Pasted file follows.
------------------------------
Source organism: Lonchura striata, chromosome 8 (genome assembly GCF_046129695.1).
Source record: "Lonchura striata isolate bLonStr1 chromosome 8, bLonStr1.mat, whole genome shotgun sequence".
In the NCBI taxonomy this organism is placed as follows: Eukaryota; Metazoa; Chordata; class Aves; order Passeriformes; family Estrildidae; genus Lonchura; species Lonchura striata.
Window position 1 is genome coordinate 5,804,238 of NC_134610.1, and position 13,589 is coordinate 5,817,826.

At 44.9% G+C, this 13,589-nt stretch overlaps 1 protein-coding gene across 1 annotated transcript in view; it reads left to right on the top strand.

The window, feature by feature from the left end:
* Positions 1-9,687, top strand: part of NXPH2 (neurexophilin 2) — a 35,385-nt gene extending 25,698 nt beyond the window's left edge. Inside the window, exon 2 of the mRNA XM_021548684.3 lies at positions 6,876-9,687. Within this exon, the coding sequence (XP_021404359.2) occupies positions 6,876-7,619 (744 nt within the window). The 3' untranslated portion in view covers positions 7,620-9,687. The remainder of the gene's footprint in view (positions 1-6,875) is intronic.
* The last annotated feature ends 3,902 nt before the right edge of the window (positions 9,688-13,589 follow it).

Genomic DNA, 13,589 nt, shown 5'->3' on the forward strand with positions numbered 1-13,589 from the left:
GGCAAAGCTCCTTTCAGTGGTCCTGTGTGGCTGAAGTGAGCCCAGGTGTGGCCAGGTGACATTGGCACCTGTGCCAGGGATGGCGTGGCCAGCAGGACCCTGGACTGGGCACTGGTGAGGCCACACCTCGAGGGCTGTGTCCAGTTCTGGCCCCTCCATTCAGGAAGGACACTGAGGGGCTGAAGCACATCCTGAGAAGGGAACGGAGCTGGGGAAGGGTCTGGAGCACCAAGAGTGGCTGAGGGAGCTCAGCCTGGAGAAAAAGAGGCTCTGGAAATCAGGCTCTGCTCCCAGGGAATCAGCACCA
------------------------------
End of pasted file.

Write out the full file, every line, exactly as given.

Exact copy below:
Source organism: Lonchura striata, chromosome 8 (genome assembly GCF_046129695.1).
Source record: "Lonchura striata isolate bLonStr1 chromosome 8, bLonStr1.mat, whole genome shotgun sequence".
In the NCBI taxonomy this organism is placed as follows: Eukaryota; Metazoa; Chordata; class Aves; order Passeriformes; family Estrildidae; genus Lonchura; species Lonchura striata.
Window position 1 is genome coordinate 5,804,238 of NC_134610.1, and position 13,589 is coordinate 5,817,826.

At 44.9% G+C, this 13,589-nt stretch overlaps 1 protein-coding gene across 1 annotated transcript in view; it reads left to right on the top strand.

The window, feature by feature from the left end:
* Positions 1-9,687, top strand: part of NXPH2 (neurexophilin 2) — a 35,385-nt gene extending 25,698 nt beyond the window's left edge. Inside the window, exon 2 of the mRNA XM_021548684.3 lies at positions 6,876-9,687. Within this exon, the coding sequence (XP_021404359.2) occupies positions 6,876-7,619 (744 nt within the window). The 3' untranslated portion in view covers positions 7,620-9,687. The remainder of the gene's footprint in view (positions 1-6,875) is intronic.
* The last annotated feature ends 3,902 nt before the right edge of the window (positions 9,688-13,589 follow it).

Genomic DNA, 13,589 nt, shown 5'->3' on the forward strand with positions numbered 1-13,589 from the left:
GGCAAAGCTCCTTTCAGTGGTCCTGTGTGGCTGAAGTGAGCCCAGGTGTGGCCAGGTGACATTGGCACCTGTGCCAGGGATGGCGTGGCCAGCAGGACCCTGGACTGGGCACTGGTGAGGCCACACCTCGAGGGCTGTGTCCAGTTCTGGCCCCTCCATTCAGGAAGGACACTGAGGGGCTGAAGCACATCCTGAGAAGGGAACGGAGCTGGGGAAGGGTCTGGAGCACCAAGAGTGGCTGAGGGAGCTCAGCCTGGAGAAAAAGAGGCTCTGGAAATCAGGCTCTGCTCCCAGGGAATCAGCACCA